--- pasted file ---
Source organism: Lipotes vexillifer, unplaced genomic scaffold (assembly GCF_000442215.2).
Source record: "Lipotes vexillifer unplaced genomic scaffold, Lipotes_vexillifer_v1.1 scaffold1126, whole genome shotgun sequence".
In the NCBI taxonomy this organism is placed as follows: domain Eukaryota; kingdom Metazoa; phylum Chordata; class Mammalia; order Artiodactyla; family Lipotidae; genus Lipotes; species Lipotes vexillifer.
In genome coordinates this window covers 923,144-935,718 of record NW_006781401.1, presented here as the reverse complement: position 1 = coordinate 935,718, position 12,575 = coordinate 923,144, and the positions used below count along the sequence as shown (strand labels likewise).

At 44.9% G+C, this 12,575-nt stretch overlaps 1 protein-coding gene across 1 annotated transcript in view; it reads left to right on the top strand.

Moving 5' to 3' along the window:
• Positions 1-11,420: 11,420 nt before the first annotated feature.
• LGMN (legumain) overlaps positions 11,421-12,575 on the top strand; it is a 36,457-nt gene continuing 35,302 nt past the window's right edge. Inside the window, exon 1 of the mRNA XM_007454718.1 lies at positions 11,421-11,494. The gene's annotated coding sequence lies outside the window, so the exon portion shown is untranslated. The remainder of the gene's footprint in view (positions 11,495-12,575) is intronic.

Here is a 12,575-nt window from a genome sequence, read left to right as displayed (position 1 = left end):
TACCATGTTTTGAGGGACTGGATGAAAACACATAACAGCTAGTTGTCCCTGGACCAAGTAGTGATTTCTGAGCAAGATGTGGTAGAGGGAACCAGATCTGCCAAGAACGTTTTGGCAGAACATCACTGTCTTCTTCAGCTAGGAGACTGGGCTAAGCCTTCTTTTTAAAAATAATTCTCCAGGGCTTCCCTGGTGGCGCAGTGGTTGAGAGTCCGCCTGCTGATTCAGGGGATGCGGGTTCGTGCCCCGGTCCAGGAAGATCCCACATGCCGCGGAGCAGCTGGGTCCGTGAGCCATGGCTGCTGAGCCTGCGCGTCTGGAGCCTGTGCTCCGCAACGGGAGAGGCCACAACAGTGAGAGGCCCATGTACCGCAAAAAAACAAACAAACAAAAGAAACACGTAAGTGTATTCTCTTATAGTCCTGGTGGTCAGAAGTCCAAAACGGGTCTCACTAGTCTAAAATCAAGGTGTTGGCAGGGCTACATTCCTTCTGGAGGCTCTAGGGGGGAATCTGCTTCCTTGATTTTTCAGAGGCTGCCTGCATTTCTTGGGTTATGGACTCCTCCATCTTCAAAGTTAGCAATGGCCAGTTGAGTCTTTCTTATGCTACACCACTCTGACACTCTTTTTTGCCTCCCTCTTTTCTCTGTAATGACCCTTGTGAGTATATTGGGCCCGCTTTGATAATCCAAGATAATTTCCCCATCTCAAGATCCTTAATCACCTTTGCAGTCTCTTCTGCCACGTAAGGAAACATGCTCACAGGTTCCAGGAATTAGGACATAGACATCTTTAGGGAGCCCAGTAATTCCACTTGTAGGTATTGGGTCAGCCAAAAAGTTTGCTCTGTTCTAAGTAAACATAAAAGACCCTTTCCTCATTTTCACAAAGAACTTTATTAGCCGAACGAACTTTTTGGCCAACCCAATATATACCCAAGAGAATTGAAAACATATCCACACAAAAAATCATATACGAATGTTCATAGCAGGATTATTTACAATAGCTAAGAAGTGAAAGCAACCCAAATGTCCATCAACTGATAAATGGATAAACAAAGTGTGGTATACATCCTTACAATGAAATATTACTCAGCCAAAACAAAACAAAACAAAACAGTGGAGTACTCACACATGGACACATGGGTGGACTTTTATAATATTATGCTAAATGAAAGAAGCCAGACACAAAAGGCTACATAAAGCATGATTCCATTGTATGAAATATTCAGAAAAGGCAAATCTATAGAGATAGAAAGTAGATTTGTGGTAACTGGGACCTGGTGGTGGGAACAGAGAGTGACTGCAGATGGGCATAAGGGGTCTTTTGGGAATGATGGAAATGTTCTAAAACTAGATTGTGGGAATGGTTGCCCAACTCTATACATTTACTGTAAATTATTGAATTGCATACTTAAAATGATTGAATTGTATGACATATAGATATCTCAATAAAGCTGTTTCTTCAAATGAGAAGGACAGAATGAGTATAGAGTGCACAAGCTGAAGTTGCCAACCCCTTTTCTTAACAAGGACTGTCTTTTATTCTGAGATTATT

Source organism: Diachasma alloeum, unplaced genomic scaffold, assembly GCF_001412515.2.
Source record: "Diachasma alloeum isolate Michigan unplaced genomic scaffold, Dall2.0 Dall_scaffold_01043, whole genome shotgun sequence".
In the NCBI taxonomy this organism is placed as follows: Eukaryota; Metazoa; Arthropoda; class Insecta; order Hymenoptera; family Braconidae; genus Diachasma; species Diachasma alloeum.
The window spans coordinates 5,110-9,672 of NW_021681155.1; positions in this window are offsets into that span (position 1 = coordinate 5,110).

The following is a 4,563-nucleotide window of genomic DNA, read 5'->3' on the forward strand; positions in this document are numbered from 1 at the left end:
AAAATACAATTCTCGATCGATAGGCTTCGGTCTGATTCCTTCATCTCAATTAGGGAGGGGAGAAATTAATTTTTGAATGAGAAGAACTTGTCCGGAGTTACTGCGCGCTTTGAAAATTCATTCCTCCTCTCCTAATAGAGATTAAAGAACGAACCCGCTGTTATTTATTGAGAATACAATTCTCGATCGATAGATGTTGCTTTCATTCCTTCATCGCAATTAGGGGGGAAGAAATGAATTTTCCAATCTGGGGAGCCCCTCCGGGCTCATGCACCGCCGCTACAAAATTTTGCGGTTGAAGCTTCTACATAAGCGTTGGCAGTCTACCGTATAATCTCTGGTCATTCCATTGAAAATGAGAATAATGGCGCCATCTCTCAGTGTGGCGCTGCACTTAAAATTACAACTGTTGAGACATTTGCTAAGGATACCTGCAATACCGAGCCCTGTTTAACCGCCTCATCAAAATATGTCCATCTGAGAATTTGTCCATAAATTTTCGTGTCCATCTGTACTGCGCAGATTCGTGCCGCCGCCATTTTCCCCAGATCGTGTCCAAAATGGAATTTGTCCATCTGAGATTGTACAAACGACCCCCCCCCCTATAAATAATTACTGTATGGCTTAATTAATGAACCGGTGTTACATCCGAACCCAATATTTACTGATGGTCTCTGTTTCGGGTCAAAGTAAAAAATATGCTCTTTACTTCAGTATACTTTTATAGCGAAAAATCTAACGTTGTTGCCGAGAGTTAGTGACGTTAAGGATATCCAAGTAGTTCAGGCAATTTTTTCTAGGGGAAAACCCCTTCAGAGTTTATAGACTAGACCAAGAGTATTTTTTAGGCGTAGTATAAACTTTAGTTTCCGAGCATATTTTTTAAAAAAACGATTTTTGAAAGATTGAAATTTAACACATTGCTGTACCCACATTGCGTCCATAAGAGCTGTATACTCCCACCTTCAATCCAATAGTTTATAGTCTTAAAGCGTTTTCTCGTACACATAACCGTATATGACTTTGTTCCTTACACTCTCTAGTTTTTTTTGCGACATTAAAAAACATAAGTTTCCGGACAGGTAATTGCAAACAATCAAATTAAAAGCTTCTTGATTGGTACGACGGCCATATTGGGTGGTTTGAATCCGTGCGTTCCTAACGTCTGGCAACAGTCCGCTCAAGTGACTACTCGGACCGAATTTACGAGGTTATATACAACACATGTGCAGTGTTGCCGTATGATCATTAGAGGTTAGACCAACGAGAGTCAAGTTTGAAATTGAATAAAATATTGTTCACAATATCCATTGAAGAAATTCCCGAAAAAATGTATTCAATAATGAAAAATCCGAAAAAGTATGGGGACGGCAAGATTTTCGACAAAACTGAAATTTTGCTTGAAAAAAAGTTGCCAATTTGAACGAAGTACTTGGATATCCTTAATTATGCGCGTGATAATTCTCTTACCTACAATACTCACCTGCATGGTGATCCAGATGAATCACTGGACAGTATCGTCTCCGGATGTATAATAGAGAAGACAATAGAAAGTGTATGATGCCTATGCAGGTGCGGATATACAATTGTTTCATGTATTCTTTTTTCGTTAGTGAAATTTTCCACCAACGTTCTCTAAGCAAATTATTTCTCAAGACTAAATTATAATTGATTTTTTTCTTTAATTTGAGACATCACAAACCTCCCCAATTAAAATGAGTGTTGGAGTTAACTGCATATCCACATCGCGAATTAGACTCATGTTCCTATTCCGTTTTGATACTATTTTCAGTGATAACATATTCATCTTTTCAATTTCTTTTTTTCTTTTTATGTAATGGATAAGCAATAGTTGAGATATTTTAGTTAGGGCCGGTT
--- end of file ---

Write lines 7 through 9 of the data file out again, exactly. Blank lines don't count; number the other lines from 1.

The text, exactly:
• Positions 1-11,420: 11,420 nt before the first annotated feature.
• LGMN (legumain) overlaps positions 11,421-12,575 on the top strand; it is a 36,457-nt gene continuing 35,302 nt past the window's right edge. Inside the window, exon 1 of the mRNA XM_007454718.1 lies at positions 11,421-11,494. The gene's annotated coding sequence lies outside the window, so the exon portion shown is untranslated. The remainder of the gene's footprint in view (positions 11,495-12,575) is intronic.

Here is a 12,575-nt window from a genome sequence, read left to right as displayed (position 1 = left end):